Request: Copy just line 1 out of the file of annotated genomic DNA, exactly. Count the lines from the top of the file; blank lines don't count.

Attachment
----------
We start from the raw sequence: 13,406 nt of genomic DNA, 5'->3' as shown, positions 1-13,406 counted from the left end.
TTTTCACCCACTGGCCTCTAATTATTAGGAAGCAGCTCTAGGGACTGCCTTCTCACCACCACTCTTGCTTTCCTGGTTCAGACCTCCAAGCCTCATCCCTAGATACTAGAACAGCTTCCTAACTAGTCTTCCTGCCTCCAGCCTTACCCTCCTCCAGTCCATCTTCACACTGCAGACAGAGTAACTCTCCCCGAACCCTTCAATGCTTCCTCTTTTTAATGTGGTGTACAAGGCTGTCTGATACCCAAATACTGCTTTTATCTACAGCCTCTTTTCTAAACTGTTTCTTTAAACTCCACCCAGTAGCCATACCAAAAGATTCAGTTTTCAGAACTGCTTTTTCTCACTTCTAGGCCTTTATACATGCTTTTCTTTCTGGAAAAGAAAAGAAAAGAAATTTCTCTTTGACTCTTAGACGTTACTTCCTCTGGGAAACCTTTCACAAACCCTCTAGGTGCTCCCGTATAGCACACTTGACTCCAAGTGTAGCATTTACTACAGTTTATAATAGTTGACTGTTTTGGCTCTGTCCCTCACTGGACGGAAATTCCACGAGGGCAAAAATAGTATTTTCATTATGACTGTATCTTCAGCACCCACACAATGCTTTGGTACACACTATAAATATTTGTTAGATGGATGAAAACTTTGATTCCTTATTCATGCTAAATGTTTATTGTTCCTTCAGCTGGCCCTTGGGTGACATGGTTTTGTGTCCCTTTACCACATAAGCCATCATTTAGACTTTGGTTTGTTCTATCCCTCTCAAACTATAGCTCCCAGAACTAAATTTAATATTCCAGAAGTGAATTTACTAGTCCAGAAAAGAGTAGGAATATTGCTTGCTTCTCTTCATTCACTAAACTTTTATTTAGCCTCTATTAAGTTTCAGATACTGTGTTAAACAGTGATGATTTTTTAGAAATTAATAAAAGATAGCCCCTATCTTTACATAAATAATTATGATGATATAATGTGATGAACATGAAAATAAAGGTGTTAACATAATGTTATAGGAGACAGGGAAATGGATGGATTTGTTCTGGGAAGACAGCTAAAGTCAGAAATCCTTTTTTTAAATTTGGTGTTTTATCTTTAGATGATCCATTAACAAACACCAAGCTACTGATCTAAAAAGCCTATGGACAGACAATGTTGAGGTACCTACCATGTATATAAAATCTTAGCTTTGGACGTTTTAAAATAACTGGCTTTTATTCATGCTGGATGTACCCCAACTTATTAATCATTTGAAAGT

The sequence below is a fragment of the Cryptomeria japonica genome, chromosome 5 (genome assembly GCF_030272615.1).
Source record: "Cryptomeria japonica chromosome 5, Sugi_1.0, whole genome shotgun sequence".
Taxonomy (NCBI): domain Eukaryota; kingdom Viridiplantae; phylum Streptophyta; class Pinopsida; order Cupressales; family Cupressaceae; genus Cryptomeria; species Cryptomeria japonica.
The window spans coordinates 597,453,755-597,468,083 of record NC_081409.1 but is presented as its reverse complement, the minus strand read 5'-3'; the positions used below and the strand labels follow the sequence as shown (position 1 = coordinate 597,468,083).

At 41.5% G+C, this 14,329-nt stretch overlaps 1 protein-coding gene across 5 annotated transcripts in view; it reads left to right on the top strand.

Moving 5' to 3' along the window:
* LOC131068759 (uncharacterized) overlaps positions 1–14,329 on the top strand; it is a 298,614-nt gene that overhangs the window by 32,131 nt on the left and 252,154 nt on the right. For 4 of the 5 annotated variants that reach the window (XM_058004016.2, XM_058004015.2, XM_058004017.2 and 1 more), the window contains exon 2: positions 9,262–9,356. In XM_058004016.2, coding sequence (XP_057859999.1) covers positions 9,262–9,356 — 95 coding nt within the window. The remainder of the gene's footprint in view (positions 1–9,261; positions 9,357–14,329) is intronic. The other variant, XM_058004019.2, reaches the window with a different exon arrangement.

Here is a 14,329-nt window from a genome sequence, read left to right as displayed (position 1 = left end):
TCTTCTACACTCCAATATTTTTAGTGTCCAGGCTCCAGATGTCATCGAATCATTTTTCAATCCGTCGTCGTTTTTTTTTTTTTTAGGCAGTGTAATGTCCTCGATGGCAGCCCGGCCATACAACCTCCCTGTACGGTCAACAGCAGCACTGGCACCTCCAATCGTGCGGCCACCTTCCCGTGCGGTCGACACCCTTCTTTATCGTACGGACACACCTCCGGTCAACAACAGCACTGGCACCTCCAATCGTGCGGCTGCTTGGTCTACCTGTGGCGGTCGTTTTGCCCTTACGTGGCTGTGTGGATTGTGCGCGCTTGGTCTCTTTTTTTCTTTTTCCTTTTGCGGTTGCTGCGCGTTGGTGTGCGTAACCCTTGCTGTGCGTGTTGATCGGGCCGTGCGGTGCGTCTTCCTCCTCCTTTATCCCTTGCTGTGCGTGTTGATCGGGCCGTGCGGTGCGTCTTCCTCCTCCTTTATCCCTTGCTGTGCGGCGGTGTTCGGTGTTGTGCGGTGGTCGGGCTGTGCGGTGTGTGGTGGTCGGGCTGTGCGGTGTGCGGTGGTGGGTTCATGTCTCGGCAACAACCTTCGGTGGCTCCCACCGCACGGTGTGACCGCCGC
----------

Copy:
We start from the raw sequence: 13,406 nt of genomic DNA, 5'->3' as shown, positions 1-13,406 counted from the left end.